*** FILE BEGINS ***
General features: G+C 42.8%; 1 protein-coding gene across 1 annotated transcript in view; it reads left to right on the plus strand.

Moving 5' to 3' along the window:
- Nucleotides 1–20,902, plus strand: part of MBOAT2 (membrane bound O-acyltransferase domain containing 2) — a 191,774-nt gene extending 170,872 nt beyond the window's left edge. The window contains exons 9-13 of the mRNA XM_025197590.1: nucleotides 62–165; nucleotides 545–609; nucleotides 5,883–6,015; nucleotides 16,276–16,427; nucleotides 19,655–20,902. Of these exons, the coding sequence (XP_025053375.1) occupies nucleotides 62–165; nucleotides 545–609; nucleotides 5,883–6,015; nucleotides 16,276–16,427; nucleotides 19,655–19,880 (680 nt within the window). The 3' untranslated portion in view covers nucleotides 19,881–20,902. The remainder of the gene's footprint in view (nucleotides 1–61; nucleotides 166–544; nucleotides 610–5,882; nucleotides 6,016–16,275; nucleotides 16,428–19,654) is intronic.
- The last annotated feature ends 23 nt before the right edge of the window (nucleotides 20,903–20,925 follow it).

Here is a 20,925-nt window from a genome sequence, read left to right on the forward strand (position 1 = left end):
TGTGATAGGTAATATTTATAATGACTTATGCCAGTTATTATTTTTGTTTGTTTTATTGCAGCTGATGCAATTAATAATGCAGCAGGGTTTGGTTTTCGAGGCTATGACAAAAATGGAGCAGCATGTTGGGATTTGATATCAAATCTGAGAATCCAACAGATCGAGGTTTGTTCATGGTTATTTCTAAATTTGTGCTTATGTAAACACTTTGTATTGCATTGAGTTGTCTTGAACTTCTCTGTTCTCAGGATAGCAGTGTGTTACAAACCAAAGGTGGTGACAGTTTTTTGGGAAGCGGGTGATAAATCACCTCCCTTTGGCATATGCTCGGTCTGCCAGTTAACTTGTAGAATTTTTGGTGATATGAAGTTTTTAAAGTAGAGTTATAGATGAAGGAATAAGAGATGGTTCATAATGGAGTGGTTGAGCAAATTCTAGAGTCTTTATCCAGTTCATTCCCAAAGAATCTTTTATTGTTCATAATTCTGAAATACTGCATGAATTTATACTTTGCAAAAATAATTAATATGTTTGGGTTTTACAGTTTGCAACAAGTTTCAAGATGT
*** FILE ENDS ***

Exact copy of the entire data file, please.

General features: G+C 42.8%; 1 protein-coding gene across 1 annotated transcript in view; it reads left to right on the plus strand.

Moving 5' to 3' along the window:
- Nucleotides 1–20,902, plus strand: part of MBOAT2 (membrane bound O-acyltransferase domain containing 2) — a 191,774-nt gene extending 170,872 nt beyond the window's left edge. The window contains exons 9-13 of the mRNA XM_025197590.1: nucleotides 62–165; nucleotides 545–609; nucleotides 5,883–6,015; nucleotides 16,276–16,427; nucleotides 19,655–20,902. Of these exons, the coding sequence (XP_025053375.1) occupies nucleotides 62–165; nucleotides 545–609; nucleotides 5,883–6,015; nucleotides 16,276–16,427; nucleotides 19,655–19,880 (680 nt within the window). The 3' untranslated portion in view covers nucleotides 19,881–20,902. The remainder of the gene's footprint in view (nucleotides 1–61; nucleotides 166–544; nucleotides 610–5,882; nucleotides 6,016–16,275; nucleotides 16,428–19,654) is intronic.
- The last annotated feature ends 23 nt before the right edge of the window (nucleotides 20,903–20,925 follow it).

Here is a 20,925-nt window from a genome sequence, read left to right on the forward strand (position 1 = left end):
TGTGATAGGTAATATTTATAATGACTTATGCCAGTTATTATTTTTGTTTGTTTTATTGCAGCTGATGCAATTAATAATGCAGCAGGGTTTGGTTTTCGAGGCTATGACAAAAATGGAGCAGCATGTTGGGATTTGATATCAAATCTGAGAATCCAACAGATCGAGGTTTGTTCATGGTTATTTCTAAATTTGTGCTTATGTAAACACTTTGTATTGCATTGAGTTGTCTTGAACTTCTCTGTTCTCAGGATAGCAGTGTGTTACAAACCAAAGGTGGTGACAGTTTTTTGGGAAGCGGGTGATAAATCACCTCCCTTTGGCATATGCTCGGTCTGCCAGTTAACTTGTAGAATTTTTGGTGATATGAAGTTTTTAAAGTAGAGTTATAGATGAAGGAATAAGAGATGGTTCATAATGGAGTGGTTGAGCAAATTCTAGAGTCTTTATCCAGTTCATTCCCAAAGAATCTTTTATTGTTCATAATTCTGAAATACTGCATGAATTTATACTTTGCAAAAATAATTAATATGTTTGGGTTTTACAGTTTGCAACAAGTTTCAAGATGT